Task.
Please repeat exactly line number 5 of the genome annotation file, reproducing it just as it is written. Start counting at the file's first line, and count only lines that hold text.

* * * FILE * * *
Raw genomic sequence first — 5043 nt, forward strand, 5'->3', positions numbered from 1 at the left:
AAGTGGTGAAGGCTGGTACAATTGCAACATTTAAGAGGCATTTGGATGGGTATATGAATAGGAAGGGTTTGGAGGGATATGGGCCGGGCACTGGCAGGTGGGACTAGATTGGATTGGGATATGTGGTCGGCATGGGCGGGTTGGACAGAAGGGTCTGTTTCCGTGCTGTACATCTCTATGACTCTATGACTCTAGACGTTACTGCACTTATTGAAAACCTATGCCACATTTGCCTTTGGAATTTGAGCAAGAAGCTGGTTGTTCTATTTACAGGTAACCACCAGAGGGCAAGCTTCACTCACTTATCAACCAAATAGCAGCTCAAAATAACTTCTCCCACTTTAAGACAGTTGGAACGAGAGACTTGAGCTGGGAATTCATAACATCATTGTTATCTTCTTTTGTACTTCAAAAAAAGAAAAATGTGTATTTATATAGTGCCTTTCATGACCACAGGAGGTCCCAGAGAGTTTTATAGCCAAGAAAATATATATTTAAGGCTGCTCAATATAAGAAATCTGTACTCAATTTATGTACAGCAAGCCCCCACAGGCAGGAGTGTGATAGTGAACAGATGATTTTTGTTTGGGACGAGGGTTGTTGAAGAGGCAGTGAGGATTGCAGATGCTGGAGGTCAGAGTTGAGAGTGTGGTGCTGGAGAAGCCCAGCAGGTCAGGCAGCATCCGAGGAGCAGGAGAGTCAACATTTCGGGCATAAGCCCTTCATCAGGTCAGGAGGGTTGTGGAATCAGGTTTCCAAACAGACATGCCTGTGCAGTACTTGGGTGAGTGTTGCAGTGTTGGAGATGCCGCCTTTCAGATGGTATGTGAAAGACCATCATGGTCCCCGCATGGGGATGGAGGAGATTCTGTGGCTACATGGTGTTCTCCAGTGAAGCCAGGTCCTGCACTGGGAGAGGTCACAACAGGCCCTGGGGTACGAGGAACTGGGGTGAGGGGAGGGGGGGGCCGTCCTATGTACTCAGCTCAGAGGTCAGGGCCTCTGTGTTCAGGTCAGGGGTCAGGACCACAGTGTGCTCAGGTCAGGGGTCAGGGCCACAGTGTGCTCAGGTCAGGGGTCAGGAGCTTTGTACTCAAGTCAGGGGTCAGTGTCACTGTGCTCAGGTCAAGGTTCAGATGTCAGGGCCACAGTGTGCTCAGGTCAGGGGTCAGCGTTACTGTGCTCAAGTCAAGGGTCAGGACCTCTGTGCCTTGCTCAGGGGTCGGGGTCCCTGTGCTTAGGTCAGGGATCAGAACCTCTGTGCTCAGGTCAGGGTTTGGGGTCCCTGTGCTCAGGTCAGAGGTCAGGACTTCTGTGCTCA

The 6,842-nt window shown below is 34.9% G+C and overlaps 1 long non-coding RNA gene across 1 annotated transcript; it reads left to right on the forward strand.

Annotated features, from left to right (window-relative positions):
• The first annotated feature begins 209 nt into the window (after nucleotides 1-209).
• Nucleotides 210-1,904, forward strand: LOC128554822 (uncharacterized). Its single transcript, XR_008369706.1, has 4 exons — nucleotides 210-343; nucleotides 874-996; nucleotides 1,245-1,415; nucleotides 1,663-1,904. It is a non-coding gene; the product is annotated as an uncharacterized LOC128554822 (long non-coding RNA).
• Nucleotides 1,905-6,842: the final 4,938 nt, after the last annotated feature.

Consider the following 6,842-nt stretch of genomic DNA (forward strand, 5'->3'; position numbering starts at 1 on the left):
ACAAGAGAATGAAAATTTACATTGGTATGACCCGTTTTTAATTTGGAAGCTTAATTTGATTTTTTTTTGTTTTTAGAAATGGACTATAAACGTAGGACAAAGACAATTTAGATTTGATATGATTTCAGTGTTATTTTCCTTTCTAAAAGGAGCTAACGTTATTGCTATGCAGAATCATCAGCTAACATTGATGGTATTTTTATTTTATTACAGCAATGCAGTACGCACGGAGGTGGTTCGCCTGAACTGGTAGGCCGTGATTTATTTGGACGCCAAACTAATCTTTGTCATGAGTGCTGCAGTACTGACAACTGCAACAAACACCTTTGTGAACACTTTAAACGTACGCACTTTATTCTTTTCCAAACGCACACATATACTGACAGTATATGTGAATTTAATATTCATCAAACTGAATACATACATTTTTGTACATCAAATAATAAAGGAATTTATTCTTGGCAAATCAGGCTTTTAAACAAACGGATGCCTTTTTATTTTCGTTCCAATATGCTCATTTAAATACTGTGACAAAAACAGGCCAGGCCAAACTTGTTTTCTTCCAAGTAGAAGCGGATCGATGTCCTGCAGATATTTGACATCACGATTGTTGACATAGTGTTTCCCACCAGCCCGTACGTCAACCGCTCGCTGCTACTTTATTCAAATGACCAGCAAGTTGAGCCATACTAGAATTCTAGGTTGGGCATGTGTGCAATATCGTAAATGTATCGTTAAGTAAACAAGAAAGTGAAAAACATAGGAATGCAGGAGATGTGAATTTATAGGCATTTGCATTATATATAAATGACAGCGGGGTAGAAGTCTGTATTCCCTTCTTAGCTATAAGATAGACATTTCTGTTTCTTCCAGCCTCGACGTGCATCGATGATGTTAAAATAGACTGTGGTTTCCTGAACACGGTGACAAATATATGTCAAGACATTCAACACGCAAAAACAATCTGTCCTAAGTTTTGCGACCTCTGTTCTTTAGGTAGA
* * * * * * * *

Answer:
• The first annotated feature begins 209 nt into the window (after nucleotides 1-209).